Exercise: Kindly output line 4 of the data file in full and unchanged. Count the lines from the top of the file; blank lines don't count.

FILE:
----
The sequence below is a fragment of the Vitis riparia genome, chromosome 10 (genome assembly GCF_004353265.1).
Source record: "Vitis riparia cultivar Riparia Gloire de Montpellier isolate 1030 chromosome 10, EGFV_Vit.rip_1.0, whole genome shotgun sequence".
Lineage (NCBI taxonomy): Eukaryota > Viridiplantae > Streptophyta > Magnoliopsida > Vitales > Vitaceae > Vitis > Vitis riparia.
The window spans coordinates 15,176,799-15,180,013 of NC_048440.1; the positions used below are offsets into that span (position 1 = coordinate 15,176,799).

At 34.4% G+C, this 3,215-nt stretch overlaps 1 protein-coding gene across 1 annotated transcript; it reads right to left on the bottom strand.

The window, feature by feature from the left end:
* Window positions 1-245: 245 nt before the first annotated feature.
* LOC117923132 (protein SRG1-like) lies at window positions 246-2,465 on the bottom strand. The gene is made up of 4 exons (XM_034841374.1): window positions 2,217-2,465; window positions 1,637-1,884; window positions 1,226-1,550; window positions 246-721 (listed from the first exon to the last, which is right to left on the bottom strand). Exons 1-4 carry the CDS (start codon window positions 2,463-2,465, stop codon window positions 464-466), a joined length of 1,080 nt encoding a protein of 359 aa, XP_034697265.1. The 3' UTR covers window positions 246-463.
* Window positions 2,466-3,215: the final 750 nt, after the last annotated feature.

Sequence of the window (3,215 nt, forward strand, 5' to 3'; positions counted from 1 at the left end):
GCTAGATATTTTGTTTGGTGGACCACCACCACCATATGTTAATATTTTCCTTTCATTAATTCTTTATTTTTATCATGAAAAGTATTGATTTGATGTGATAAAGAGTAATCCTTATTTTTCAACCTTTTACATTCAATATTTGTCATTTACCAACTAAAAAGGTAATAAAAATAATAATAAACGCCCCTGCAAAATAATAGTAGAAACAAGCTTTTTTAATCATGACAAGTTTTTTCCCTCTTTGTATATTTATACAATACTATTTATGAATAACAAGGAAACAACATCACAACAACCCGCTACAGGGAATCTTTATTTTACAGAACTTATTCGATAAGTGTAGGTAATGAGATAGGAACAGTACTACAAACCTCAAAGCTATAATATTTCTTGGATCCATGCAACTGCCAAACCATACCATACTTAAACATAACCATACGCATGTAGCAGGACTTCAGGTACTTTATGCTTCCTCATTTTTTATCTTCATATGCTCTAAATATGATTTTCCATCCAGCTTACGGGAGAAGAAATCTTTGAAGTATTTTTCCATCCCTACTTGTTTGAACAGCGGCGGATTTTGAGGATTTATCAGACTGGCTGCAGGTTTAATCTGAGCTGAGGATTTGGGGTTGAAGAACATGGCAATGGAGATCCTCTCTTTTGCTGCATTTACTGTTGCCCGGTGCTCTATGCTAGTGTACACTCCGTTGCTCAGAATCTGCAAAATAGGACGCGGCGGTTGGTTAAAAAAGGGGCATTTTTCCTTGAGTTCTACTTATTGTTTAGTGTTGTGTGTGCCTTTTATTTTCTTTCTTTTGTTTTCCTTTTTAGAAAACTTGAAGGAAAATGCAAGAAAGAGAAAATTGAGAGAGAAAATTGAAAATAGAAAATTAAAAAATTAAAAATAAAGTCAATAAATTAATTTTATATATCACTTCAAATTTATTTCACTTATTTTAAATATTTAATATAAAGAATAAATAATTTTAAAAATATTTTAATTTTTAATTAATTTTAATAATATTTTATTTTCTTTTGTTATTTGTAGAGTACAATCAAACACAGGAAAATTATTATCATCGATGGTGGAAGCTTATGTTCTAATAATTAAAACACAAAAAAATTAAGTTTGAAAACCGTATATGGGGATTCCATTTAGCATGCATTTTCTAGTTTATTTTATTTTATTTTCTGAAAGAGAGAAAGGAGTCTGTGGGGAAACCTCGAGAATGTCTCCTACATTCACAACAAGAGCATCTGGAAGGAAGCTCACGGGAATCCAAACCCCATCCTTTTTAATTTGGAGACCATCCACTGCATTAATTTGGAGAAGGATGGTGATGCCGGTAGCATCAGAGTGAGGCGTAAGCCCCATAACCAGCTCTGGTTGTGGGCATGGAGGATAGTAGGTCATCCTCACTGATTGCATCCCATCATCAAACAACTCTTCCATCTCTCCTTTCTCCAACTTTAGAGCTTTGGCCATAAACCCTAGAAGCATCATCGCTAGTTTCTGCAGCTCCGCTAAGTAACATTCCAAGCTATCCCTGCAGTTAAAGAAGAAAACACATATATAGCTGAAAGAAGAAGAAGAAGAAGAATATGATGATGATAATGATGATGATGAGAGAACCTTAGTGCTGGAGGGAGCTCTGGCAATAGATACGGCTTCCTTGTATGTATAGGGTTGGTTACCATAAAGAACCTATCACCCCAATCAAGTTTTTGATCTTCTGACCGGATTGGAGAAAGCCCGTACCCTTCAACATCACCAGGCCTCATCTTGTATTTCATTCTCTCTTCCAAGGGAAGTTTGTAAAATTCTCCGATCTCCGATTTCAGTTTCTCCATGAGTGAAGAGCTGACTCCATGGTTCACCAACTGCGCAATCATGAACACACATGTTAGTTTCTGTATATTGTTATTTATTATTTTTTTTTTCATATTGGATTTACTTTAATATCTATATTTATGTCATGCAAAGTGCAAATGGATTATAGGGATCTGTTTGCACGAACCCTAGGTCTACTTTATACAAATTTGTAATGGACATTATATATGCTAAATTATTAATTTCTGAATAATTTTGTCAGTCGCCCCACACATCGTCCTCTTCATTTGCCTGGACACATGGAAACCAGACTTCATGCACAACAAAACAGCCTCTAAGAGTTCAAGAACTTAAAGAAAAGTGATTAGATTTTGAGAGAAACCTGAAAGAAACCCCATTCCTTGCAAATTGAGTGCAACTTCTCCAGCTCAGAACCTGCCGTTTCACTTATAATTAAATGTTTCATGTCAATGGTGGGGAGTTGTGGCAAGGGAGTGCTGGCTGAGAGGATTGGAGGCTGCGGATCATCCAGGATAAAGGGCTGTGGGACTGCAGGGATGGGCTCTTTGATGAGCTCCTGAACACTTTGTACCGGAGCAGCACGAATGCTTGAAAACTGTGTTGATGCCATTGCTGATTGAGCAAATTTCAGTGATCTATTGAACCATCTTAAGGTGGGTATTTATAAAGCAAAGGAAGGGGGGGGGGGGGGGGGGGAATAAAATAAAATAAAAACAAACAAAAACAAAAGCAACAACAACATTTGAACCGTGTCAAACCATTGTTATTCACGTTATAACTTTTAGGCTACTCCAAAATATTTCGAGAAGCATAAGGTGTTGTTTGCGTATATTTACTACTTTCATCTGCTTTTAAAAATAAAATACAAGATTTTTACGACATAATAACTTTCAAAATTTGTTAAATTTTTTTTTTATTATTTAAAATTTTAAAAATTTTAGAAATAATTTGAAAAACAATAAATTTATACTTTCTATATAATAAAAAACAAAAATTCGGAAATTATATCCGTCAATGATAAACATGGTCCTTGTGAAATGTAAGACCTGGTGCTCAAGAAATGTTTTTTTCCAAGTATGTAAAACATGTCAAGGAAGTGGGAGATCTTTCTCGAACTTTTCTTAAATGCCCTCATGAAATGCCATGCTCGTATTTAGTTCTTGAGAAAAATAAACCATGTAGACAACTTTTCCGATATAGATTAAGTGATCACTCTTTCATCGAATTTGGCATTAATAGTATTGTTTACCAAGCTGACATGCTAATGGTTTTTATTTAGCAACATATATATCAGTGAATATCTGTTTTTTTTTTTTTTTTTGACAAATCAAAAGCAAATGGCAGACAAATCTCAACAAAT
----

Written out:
The window spans coordinates 15,176,799-15,180,013 of NC_048440.1; the positions used below are offsets into that span (position 1 = coordinate 15,176,799).